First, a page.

Averaged across clients and gross of fees, two of five strategies outperformed during the quarter, and three of five have outperformed since inception.
Volatility has returned over the past few weeks. On Friday February 2nd, the S&P 500 Index fell 2.1%. Then on the following Monday, February 5th, the S&P 500 Index dropped 4.1%, one of the 100 worst days for the market index since 1936 and the worst since 2011. The VIX (a measure of stock market volatility) more than doubled from 17% to 37%. Highly volatile but non-directional trading has prevailed in the week since then. As of the close on Tuesday February 13th, the market is down 7.2% from its peak in January.
This quick plunge may seem cataclysmic after the otherworldly calm of the past several years. Yet, far from being cataclysmic, occasional market declines of this magnitude are to be expected. Before last Monday’s decline, it had been 588 days since the S&P 500 was more than 5% below its all-time high -- the longest such streak in market history. Realized volatility for 2017 was a mere 6.7% -- only 1964 was lower. The S&P is basically flat for 2018, and is up ~17% over the past year. The market is still doing remarkably well, and the lack of volatility over the past few years has been the rare exception rather than the historical norm.
Further, we think there is a possibility of much more substantial declines to follow. In our quarterly letters, we’ve been warning about stretched US equity valuations since inception. During 4Q16, we pointed out that valuations were higher than all previous valuation peaks excepting the tech bubble. In 1Q17, we noted that “sudden and precipitous falls erasing months or years of market gains are common when periods of high valuation are accompanied by deteriorating market action.” In 2Q17, we observed that valuations are even higher than they appear because of embedded record corporate profit margins, and worried that the unprecedented shift into passive investing and out of active value investing might exacerbate future downturns.
Yet the market has continued to climb. This has not assuaged our concerns, but rather made them more acute. Valuations are even higher, and substantial risks and warnings signs abound.
End of easy money era. Central banks in aggregate are expected to switch from quantitative easing to quantitative tightening. The unprecedented era of easy money since the financial crisis has supported stock prices by causing investors to reach for return in risky assets like stocks. If interest rates rise and the return on low-risk assets increases to something more palatable, investors may leave equities for calmer shores.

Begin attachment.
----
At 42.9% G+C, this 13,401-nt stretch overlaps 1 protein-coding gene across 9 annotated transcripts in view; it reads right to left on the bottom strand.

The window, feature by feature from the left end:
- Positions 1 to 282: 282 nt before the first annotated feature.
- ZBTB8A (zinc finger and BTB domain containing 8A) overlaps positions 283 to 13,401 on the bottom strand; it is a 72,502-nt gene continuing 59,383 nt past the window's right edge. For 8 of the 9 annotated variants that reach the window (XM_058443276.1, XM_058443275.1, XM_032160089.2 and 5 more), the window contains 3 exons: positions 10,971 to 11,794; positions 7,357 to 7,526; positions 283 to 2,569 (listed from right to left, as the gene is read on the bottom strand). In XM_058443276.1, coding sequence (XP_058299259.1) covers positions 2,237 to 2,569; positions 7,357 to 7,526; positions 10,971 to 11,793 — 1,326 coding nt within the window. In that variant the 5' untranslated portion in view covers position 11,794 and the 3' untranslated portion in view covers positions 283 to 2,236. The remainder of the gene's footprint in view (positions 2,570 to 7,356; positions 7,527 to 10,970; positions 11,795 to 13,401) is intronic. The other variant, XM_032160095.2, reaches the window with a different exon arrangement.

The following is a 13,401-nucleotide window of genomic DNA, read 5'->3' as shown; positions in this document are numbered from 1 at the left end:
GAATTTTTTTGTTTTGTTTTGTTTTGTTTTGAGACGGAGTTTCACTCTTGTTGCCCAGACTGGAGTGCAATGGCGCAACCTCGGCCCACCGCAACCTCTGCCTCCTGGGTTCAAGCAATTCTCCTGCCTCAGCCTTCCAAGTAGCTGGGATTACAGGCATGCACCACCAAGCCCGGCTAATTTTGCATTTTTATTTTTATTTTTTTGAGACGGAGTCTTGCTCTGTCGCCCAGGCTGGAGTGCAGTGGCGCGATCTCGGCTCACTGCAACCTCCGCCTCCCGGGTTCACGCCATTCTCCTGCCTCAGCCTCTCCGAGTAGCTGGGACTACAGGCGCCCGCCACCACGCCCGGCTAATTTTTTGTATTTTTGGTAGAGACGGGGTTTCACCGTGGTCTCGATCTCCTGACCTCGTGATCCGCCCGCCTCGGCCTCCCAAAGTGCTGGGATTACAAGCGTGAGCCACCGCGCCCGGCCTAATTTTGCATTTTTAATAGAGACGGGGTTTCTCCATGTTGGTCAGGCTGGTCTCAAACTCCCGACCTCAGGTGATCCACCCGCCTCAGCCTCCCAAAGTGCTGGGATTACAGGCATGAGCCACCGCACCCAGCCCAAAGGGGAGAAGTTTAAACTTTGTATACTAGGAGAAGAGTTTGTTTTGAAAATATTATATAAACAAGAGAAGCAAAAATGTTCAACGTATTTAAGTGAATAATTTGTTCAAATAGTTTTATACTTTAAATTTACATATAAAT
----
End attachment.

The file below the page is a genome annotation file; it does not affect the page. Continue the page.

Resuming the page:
Return of inflation. The output gap caused by the Great Recession has nearly disappeared; as capacity constraints become binding, inflation may return. Periods of rising inflation are some of the worst for equities.
Profit margin reversion. Valuations are even richer than they appear at first glance since recent earnings have been inflated by record high profit margins. Some of this may be a secular rise in profit margins, but there are most likely some cyclical elements as well. For example, labor compensation as a percentage of GDP has been depressed due to the weak job market since the financial crisis. As we reach full employment, expect labor’s share to increase, and profits to decline commensurately. Also, the savings rate as a percentage of disposable income is extremely low; consumers cannot keep up the current pace of spending for long.
Record bullish sentiment. Extreme bullish sentiment often presages market tops, as it means investors are overly complacent, and that there is no one else left to buy stocks. In January, the Investor’s Intelligence survey contained the highest percentage of bulls since 1986. Other surveys found similarly extreme sentiment.
Dearth of prospective buyers. Active value managers, the traditional buyers of equities during market drawdowns, are greatly diminished in size. Value managers have lost significant assets because of the flood to passive, as well as the unprecedented underperformance of value investing over the past decade. Not only are these active value investors fewer and farther between than in previous eras, they would likely only be interested in increasing exposure to stocks at historically attractive valuations, which are substantially lower than the near-record valuations prevailing today.
Geopolitical risks. Geopolitical tensions around the world are high, best quantified by the Geopolitical Risk Index developed by the Federal Reserve Board, which has been drifting upwards for the last several years. Unsurprisingly, threats of adverse geopolitical events are associated with a decline in real activity and lower stock returns.
Debt risks. Debt risks are high. Easy money has fueled record global debt issuance. High-yield bond spreads have been compressed to 2007 levels. US debt issuance, at $1trn in 2017, is forecasted to rise to $2trn in 2019.
We’re in an equity goldilocks zone. A deteriorating economy likely causes market declines (via falling earnings and bankruptcies). Yet counterintuitively, an economy that does better may cause market declines as well (via rising inflation and interest rates that lead to lower valuations).
In a best-case scenario for the stock market, the economy continues chugging along at a moderate pace, no geopolitical or debt risks surface, profit margins continue at their record pace, and thus both earnings and valuations stay elevated. But even in this best-case scenario, we anticipate only low single-digit nominal returns and negligible real returns for US equities. We do not think this is adequate compensation for the risks involved.
Bireme clients who utilize our full investment suite are cushioned from US equity drawdowns in three ways. First, we continue to substantially underweight US equities. Second, FV is less than 90% invested, and has been since inception. (Despite this handicap, FV has outperformed the S&P 500 by 18.9% gross.) This cash cushion minimizes the impact of market drawdowns, and leaves us with dry powder to put to work in times of greater opportunity. Third, our market-neutral strategies can enjoy positive returns regardless of the direction of financial markets.